What must I do to comply with the new requirements for making my medical certification part of my CDL driving record?
Starting on January 30, 2012, when you:
You will be required to self certify to a single type of commercial operation on your driver license application form. Based on that self certification, you may need to provide your SDLA with a current medical examiner’s certificate and show any variance you may have to obtain or keep your CDL.
How do I determine which type of commercial motor vehicle (CMV) operation I should self-certify to my SDLA?
For the purpose of complying with the new requirements for medical certification, it is important to know how you are using the CMV. To help you decide, follow these steps:
Step 1: Do you, or will you, use a CDL to operate a CMV in interstate or intrastate commerce?
Interstate commerce is when you drive a CMV:
Intrastate commerce is when you drive a CMV within a State and you do not meet any of the descriptions above for interstate commerce.
If you operate in both intrastate commerce and interstate commerce, you must choose interstate commerce.
Step 2: Once you decide you operate or will operate in interstate commerce or intrastate commerce, you must decide whether you operate (or expect to operate) in a non-excepted or excepted status. This decision will tell you to which of the four types of commerce you must self-certify.
You operate in excepted interstate commerce when you drive a CMV in interstate commerce only for the following excepted activities:
If you answered yes to one or more of the above activities as the only operation in which you drive, you operate in excepted interstate commerce and do not need a Federal medical examiner’s certificate.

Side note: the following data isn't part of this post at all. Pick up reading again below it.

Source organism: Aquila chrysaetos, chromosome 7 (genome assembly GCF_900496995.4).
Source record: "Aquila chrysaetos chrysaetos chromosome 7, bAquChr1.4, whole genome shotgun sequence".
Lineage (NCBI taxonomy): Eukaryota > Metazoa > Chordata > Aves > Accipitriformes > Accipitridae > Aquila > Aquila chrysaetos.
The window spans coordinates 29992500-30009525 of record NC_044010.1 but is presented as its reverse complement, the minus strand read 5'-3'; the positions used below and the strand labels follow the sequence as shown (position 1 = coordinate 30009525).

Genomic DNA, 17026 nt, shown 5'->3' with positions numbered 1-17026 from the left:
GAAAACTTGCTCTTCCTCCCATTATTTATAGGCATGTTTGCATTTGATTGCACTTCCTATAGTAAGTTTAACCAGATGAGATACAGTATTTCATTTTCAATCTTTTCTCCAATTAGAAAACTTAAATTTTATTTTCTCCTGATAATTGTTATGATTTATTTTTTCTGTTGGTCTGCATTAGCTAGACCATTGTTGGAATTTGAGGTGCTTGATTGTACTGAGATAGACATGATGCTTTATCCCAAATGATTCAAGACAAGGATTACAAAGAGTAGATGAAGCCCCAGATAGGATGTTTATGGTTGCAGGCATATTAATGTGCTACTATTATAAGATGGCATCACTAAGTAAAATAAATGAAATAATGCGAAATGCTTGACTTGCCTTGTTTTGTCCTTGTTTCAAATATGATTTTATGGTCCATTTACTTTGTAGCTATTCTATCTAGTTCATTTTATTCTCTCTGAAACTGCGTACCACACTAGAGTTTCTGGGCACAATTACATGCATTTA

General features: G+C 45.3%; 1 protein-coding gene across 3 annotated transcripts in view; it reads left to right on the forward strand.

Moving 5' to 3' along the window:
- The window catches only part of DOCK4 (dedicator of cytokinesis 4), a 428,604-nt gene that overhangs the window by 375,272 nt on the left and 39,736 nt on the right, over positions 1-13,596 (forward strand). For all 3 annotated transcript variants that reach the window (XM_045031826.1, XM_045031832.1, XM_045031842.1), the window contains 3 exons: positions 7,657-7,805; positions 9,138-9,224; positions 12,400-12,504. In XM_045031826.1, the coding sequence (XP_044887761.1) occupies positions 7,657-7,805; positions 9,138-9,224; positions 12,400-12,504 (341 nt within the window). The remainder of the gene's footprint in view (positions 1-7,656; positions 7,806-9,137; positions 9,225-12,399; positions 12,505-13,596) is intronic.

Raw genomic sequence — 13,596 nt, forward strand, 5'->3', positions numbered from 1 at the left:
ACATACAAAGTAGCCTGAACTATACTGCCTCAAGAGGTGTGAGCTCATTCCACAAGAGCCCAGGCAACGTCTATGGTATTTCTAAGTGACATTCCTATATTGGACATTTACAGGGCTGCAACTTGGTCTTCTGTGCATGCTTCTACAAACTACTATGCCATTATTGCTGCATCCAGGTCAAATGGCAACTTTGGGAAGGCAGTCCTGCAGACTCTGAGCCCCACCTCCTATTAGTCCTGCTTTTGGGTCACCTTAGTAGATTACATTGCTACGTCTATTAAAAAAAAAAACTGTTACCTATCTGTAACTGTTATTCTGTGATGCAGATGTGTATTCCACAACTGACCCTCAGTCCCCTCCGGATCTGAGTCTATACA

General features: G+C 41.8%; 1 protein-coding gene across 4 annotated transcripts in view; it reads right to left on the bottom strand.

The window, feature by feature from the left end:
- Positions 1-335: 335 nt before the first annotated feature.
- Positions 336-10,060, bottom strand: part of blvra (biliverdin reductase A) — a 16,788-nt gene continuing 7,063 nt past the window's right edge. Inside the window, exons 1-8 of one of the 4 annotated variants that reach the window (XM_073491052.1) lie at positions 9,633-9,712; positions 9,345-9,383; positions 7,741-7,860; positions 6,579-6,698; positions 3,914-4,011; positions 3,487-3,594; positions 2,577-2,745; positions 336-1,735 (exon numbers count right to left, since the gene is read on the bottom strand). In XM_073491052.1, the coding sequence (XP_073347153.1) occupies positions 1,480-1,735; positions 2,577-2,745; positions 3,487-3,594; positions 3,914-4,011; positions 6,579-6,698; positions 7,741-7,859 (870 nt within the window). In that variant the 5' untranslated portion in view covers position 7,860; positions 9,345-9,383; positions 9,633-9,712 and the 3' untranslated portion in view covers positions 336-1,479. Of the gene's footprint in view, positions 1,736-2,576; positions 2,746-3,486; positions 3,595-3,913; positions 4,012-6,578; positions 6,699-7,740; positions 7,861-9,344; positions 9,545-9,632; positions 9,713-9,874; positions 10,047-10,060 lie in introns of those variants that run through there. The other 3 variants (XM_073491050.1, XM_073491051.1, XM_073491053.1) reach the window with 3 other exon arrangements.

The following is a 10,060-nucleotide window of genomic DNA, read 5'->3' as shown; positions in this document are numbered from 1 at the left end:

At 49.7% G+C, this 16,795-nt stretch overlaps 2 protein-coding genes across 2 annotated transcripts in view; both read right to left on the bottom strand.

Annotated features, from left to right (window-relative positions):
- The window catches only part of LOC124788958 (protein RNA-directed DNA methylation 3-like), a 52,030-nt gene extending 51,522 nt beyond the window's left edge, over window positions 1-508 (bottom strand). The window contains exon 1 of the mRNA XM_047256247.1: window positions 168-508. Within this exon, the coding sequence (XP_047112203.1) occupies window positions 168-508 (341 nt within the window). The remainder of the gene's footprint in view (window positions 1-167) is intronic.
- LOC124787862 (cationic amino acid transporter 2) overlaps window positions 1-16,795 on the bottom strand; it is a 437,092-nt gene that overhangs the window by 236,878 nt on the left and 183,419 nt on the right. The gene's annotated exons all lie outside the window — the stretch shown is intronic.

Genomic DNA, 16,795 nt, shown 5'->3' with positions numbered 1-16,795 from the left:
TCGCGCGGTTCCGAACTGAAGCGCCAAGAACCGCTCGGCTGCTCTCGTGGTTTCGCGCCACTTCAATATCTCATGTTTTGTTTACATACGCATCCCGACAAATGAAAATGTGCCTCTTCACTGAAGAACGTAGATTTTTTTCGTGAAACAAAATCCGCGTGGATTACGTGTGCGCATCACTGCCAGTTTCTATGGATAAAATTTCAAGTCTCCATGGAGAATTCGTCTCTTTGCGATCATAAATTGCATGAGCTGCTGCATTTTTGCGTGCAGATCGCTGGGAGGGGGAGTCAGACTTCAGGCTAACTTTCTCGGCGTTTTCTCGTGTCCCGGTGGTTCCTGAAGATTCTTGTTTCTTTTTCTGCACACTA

If you answered no to all of the above activities, you operate in non-excepted interstate commerce and are required to provide a current medical examiner’s certificate (49 CFR 391.45),commonly referred to as a medical certificate or DOT card, to your SDLA. Most CDL holders who drive CMVs in interstate commerce are non-excepted interstate commerce drivers.
If you operate in both excepted interstate commerce and non-excepted interstate commerce, you must choose non-excepted interstate commerce to be qualified to operate in both types of interstate commerce.
You operate in excepted Intrastate commerce when you drive a CMV only in intrastate commerce activities for which your State of licensure has determined do not require you to meet the State’s medical certification requirements.
You operate in non-excepted intrastate commerce when you drive a CMV only in intrastate commerce and are required to meet your State of licensure’s medical certification requirements.
If you operate in both excepted intrastate commerce and non-excepted intrastate commerce, you must choose non-excepted intrastate commerce.
Step 3: Provide your SDLA with your self-certification of your operating status. If you self-certify to non-excepted interstate on or after January 30, 2012, you must provide your SDLA with either the original or copy of your current medical examiner’s certificate as required by your SDLA.
If your medical examiner’s certificate is only valid with a vision, diabetes or a skills performance evaluation variance granted by FMCSA, you may also be asked by your SDLA to provide a copy of that variance document.
What if I am an existing CDL holder who does not have a license renewal, upgrade or transfer between January 30, 2012 and January 30, 2014?
You are responsible for following the three steps above and providing your SDLA with your self-certification of operating status by January 30, 2014. If required, you must also provide your current medical examiner’s certificate and any variance document by January 30, 2014. Your SDLA will tell you how you can provide this information.
After I provide my SDLA with my unexpired medical examiner’s certificate, do I still have to carry an original or copy of my medical examiner’s certificate?